German turmoil over EU bailouts as top judge calls for referendum
GERMANY’S top judge has issued a blunt warning that no further fiscal powers may be surrendered to Europe without a new constitution and a popular referendum, vastly complicating plans to boost the EU's rescue machinery to €2 trillion (£1.7 trillion).
Andreas Vosskuhle, head of the constitutional court, said politicians do not have the legal authority to sign away the birthright of the German people without their explicit consent.
"The sovereignty of the German state is inviolate and anchored in perpetuity by basic law. It may not be abandoned by the legislature (even with its powers to amend the constitution)," he said.
"There is little leeway left for giving up core powers to the EU. If one wants to go beyond this limit – which might be politically legitimate and desirable – then Germany must give itself a new constitution. A referendum would be necessary. This cannot be done without the people," he told newspaper Frankfurter Allgemeine.
The extraordinary interview comes just days before the Bundestag votes on a bill to revamp the EU's €440bn bail-out fund (EFSF), enabling it to purchase EMU bonds pre-emptively and recapitalise banks.
Tensions are running high after it emerged over the weekend that officials are working on plans sketched by the US Treasury and the European Commission to "leverage" the firepower of the EFSF to €2 trillion, in conjunction with lending from the European Central Bank.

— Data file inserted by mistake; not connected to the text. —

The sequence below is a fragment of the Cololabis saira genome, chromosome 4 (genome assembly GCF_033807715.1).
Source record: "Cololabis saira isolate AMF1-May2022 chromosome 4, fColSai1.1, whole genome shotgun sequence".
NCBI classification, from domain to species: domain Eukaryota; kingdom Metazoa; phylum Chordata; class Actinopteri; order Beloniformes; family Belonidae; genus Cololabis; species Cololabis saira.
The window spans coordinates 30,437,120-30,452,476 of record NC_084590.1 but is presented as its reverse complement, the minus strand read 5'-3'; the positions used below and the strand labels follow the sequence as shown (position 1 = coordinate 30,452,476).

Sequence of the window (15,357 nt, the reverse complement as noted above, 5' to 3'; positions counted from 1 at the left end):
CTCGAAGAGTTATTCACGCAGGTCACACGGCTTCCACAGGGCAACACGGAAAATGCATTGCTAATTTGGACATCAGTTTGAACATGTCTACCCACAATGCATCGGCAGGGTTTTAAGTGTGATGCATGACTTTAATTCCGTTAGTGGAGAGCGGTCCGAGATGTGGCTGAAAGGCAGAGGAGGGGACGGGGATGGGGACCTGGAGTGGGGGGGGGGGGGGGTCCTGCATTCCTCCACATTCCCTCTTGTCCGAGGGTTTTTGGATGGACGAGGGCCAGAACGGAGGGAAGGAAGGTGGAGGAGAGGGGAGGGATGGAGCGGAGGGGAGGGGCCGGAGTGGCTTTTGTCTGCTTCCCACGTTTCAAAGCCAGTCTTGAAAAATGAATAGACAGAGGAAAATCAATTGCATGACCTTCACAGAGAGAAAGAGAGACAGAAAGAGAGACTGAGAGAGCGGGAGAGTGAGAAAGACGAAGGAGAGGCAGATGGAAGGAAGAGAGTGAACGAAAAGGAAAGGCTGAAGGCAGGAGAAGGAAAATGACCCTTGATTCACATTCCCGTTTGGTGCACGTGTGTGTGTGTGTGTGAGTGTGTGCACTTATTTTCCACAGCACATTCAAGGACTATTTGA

Carsten Schneider, finance spokesman for the Social Democrats, demanded that Chancellor Angela Merkel and finance minister Wolfgang Schäuble clarify their "true intentions " before the vote on Thursday.
"A new multi-trillion programme is being cooked up in Washington and Brussels, while the wool is being pulled over the eyes of Bundestag and German public. This is unacceptable," he said.
Prince Hermann Otto zu Solms-Hohensolms-Lich, the Bundestag's deputy president and finance chief for the Free Democrats (FDP) in the ruling coalition, expressed outrage over the secret plans.
"Unless the German finance minister can give an immediate assurance that there will be no leveraged formula, I will not vote for this law. We might as well dispense with months of negotiations if all this means is that the Bundestag will be circumvented and served cold left-overs," he said.
The accusation that German leaders are conspiring with EU officials to emasculate the Bundestag is highly sensitive, going to the core of the raging debate in recent months over EU encroachments on German democracy.